We also aim to improve the macroeconomic indicators. This course will allow us to provide more jobs for the growing population, and thus improve the standards of living. It is clear that in this complex, multifaceted process we can't do without the experience of the world's best manufacturers. And that is why we need to ensure a favorable investment climate in the country. Other than providing investment incentives to the relevant sectors of the national economy, we are now ready to follow the example of many of the advanced Asian countries, inviting the world's largest hi-tech brands to establish production facilities in our territory. This is a global trend, and our natural resources and skilled manpower reserves allow us to offer favorable conditions for potential partners. We have already received proposals from some well- known manufacturers, and we will pick the most profitable and promising proposals in the near future.  

A qualitative leap in the high-tech field is impossible without widespread introduction of innovations and latest achievements of science. We still have to work hard in this area to match the country's scientific base with the growing needs of the national economy.  

We should not forget that our course for boosting the national economy ultimately aims at increasing the welfare of people. Our state will be further increasing the level of social protection of the population and ensuring their high standards of living, as well as high level of medical care, continuous improvement of the educational system, accessibility and broader opportunities for satisfaction of the cultural and spiritual needs.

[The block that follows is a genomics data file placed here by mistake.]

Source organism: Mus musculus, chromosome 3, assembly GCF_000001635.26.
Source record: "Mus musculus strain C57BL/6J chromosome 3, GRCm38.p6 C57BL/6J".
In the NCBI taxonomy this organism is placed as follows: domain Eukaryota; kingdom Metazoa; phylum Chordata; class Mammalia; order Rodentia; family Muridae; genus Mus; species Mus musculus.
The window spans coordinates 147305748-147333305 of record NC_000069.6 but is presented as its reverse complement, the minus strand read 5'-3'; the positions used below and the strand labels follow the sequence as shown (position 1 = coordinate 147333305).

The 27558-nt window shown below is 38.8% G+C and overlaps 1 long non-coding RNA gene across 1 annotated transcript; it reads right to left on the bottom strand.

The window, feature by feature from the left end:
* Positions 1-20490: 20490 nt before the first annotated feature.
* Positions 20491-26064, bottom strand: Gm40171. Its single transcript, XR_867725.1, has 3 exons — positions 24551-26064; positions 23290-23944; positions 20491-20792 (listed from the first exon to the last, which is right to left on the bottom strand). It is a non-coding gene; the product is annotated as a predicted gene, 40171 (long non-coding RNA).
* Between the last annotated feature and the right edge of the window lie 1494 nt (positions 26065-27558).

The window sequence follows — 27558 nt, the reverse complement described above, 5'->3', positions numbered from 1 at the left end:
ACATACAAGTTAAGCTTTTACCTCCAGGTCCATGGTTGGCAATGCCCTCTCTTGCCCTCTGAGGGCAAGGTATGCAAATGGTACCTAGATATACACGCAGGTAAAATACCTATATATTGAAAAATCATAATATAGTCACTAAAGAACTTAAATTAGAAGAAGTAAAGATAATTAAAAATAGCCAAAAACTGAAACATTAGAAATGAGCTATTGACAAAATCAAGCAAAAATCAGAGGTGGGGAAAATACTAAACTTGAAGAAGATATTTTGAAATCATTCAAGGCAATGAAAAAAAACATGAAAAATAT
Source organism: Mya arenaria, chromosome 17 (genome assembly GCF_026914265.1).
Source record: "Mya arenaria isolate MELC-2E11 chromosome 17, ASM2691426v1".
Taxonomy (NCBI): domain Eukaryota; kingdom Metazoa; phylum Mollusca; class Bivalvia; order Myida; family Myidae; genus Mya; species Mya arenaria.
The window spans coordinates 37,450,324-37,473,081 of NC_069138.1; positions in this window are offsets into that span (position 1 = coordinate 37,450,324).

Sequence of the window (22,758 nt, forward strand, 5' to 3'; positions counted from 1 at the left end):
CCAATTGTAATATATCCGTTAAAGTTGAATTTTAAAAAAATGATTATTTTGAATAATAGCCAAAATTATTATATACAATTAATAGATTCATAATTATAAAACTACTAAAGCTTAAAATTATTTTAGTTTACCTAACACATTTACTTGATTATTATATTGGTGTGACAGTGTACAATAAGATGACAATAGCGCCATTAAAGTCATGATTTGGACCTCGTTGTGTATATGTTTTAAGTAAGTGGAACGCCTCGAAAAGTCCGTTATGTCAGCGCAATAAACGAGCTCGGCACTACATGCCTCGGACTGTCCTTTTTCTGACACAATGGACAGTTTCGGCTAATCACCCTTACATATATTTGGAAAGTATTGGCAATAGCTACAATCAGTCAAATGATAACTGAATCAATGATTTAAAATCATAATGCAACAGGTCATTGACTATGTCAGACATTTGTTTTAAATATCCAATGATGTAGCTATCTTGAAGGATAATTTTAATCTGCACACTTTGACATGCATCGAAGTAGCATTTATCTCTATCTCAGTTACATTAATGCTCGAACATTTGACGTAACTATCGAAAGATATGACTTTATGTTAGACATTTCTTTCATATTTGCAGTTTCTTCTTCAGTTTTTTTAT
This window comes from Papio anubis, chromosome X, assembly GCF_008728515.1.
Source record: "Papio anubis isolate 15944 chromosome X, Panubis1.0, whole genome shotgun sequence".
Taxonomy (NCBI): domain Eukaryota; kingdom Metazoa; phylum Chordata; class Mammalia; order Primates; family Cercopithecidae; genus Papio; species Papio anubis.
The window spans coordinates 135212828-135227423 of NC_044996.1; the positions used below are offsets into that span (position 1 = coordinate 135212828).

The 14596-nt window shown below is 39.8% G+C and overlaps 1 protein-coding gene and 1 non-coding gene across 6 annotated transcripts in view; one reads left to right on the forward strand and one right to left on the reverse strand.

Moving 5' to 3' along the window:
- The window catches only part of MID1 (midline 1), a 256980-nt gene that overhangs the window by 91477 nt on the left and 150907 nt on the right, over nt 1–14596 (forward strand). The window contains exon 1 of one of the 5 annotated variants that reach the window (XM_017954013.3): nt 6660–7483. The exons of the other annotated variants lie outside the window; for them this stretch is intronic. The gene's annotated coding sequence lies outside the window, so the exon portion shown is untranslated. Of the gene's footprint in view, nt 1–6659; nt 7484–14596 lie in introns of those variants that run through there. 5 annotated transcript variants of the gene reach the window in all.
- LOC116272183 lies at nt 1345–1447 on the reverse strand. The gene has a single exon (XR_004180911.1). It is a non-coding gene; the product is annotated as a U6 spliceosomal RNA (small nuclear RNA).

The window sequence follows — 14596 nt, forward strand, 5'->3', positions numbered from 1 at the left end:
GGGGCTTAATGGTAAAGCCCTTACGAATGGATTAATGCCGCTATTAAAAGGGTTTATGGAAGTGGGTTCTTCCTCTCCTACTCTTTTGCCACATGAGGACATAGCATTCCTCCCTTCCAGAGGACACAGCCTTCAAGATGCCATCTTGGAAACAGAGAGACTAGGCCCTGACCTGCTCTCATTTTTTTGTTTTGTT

- Dear Mr. President! In your election program you pay particular attention to the prospects of supporting private business. Could you elaborate on this? Does it mean that you are trying to create the so-called "middle class" in the country? 

Support for entrepreneurship, small and medium businesses is not simply policy statements but the constitutional requirement set forth in the Constitution of the country. Unlike most developing countries, we have opted for our own path to market economy, avoiding the shock therapy, crises and social instability. Of course, this path is longer, but it is more reliable and, I would say, more honest. We already have a fairly big group of experienced private business pioneers who can compete with many public sector enterprises in the market of goods and services. Enterprises in agricultural production and processing of agro-technical products, trade, catering, a wide range of services, production of furniture and building materials, textile and garment enterprises, companies specializing in capital construction - this is far from a full list of areas where Turkmen private businesses operate.